A Systematic Review of the Cost-Effectiveness of Biologics for the Treatment of Inflammatory Bowel Diseases

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http://hdl.handle.net/10138/160258

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Huoponen , S & Blom , M 2015 , ' A Systematic Review of the Cost-Effectiveness of Biologics for the Treatment of Inflammatory Bowel Diseases ' , PLoS One , vol. 10 , no. 12 , 0145087 . https://doi.org/10.1371/journal.pone.0145087

Title: A Systematic Review of the Cost-Effectiveness of Biologics for the Treatment of Inflammatory Bowel Diseases
Author: Huoponen, Saara; Blom, Marja
Contributor: University of Helsinki, Faculty of Pharmacy
University of Helsinki, Faculty of Pharmacy
Date: 2015-12-16
Language: eng
Number of pages: 23
Belongs to series: PLoS One
ISSN: 1932-6203
URI: http://hdl.handle.net/10138/160258
Abstract: Background Biologics are used for the treatment of inflammatory bowel diseases, Crohn's disease and ulcerative colitis refractory to conventional treatment. In order to allocate healthcare spending efficiently, costly biologics for inflammatory bowel diseases are an important target for cost-effectiveness analyses. The aim of this study was to systemically review all published literature on the cost-effectiveness of biologics for inflammatory bowel diseases and to evaluate the methodological quality of cost-effectiveness analyses. Methods A literature search was performed using Medline (Ovid), Cochrane Library, and SCOPUS. All cost-utility analyses comparing biologics with conventional medical treatment, another biologic treatment, placebo, or surgery for the treatment of inflammatory bowel diseases in adults were included in this review. All costs were converted to the 2014 euro. The methodological quality of the included studies was assessed by Drummond's, Philips', and the Consolidated Health Economic Evaluation Reporting Standards checklist. Results Altogether, 25 studies were included in the review. Among the patients refractory to conventional medical treatment, the incremental cost-effectiveness ratio ranged from dominance to 549,335 (sic)/Quality-Adjusted Life Year compared to the incremental cost-effectiveness ratio associated with conventional medical treatment. When comparing biologics with another biologic treatment, the incremental cost-effectiveness ratio ranged from dominance to 24,012,483 (sic)/Quality-Adjusted Life Year. A study including both direct and indirect costs produced more favorable incremental cost-effectiveness ratios than those produced by studies including only direct costs. Conclusions With a threshold of 35,000 (sic)/Quality-Adjusted Life Year, biologics seem to be cost-effective for the induction treatment of active and severe inflammatory bowel disease. Between biologics, the cost-effectiveness remains unclear.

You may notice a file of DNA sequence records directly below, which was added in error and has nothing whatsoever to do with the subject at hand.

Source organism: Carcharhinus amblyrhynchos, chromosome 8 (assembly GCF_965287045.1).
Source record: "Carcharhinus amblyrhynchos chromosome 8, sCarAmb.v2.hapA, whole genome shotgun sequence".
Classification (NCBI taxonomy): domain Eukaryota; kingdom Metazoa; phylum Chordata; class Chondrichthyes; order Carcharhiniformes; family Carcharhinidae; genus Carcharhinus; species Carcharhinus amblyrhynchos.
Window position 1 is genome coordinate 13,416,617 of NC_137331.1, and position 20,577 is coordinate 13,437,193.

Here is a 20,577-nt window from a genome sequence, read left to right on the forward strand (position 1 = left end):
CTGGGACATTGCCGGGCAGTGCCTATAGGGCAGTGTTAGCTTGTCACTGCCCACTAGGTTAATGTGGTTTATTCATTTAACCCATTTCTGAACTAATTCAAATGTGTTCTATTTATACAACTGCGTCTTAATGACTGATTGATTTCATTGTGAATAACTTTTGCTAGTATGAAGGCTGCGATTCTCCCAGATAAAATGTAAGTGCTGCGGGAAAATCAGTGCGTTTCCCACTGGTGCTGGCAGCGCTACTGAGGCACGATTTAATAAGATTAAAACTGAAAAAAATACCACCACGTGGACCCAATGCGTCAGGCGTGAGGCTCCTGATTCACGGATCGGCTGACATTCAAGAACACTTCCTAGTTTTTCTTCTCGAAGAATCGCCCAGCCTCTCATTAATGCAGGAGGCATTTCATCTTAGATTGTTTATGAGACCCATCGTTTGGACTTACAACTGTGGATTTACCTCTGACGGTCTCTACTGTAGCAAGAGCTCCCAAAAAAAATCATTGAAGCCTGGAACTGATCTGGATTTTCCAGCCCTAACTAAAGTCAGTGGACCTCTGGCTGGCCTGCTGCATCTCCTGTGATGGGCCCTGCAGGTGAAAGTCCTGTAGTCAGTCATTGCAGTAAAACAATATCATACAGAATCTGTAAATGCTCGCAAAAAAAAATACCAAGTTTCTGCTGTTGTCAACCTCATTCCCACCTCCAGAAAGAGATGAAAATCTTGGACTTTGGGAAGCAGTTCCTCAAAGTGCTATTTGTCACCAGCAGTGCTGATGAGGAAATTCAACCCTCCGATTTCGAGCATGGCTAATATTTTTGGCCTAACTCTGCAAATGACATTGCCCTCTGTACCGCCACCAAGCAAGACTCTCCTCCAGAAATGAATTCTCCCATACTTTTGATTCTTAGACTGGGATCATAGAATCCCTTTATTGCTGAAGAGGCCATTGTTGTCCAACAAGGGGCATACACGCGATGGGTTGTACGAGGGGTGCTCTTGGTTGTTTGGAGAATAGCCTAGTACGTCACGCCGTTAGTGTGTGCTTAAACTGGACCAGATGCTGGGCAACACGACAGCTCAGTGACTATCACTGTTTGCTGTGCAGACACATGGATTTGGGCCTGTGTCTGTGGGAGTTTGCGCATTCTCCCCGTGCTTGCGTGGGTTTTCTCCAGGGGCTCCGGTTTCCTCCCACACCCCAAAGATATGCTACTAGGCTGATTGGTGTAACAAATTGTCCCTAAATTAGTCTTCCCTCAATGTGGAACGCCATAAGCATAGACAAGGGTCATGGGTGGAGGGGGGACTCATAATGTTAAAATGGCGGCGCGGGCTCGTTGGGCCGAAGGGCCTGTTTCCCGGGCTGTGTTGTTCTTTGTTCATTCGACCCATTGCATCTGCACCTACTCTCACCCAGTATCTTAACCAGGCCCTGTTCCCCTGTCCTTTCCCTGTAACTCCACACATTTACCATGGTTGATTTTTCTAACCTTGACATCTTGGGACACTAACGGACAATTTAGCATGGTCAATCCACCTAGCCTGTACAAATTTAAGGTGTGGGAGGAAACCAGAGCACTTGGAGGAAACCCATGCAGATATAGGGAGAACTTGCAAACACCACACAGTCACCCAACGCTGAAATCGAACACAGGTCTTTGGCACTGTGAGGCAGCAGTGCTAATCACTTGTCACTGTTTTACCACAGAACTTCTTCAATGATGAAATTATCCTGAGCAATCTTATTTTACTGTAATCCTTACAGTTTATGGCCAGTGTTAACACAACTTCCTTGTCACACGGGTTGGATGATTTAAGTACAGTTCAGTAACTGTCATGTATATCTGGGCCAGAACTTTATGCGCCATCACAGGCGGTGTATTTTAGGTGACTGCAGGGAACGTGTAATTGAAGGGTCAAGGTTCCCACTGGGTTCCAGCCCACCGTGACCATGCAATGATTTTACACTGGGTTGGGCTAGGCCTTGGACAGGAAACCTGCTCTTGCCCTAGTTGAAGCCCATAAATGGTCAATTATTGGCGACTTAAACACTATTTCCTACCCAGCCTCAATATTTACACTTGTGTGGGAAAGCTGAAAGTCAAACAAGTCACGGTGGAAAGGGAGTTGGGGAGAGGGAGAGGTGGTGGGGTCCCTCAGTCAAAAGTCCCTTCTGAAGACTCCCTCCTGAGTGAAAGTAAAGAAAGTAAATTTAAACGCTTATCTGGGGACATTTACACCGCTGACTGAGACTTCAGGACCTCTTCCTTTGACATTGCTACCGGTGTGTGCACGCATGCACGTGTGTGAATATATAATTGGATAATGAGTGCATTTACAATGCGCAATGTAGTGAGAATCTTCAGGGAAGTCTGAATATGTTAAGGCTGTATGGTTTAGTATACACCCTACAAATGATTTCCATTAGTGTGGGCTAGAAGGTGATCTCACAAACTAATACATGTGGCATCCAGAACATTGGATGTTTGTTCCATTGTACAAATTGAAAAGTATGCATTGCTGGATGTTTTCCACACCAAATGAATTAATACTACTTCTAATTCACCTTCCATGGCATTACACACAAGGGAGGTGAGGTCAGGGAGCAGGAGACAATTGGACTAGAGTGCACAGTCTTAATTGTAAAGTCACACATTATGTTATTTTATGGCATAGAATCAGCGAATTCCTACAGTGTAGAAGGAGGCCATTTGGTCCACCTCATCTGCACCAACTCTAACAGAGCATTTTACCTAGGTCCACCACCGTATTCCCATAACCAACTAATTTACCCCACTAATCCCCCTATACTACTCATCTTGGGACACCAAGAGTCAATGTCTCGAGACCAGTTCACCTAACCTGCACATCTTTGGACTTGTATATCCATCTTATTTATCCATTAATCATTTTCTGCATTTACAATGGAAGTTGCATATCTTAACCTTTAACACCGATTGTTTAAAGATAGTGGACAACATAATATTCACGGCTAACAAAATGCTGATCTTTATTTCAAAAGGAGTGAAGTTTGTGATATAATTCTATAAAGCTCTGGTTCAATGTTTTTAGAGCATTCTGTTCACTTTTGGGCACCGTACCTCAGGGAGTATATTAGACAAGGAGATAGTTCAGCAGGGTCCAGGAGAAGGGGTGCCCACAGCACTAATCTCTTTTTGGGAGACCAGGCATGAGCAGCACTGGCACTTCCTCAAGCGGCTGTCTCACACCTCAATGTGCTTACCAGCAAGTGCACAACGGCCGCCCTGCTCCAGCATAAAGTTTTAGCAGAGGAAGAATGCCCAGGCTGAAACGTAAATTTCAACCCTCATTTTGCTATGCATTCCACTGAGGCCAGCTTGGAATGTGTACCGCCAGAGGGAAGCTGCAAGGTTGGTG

Subject: EVIDENCE-BASED CONSENSUS
SEVERE CROHNS-DISEASE
SCHEDULED MAINTENANCE TREATMENT
QUALITY-OF-LIFE
ULCERATIVE-COLITIS
UTILITY ANALYSIS
ECONOMIC-EVALUATION
DECISION-ANALYSIS
INFLIXIMAB
MANAGEMENT
317 Pharmacy
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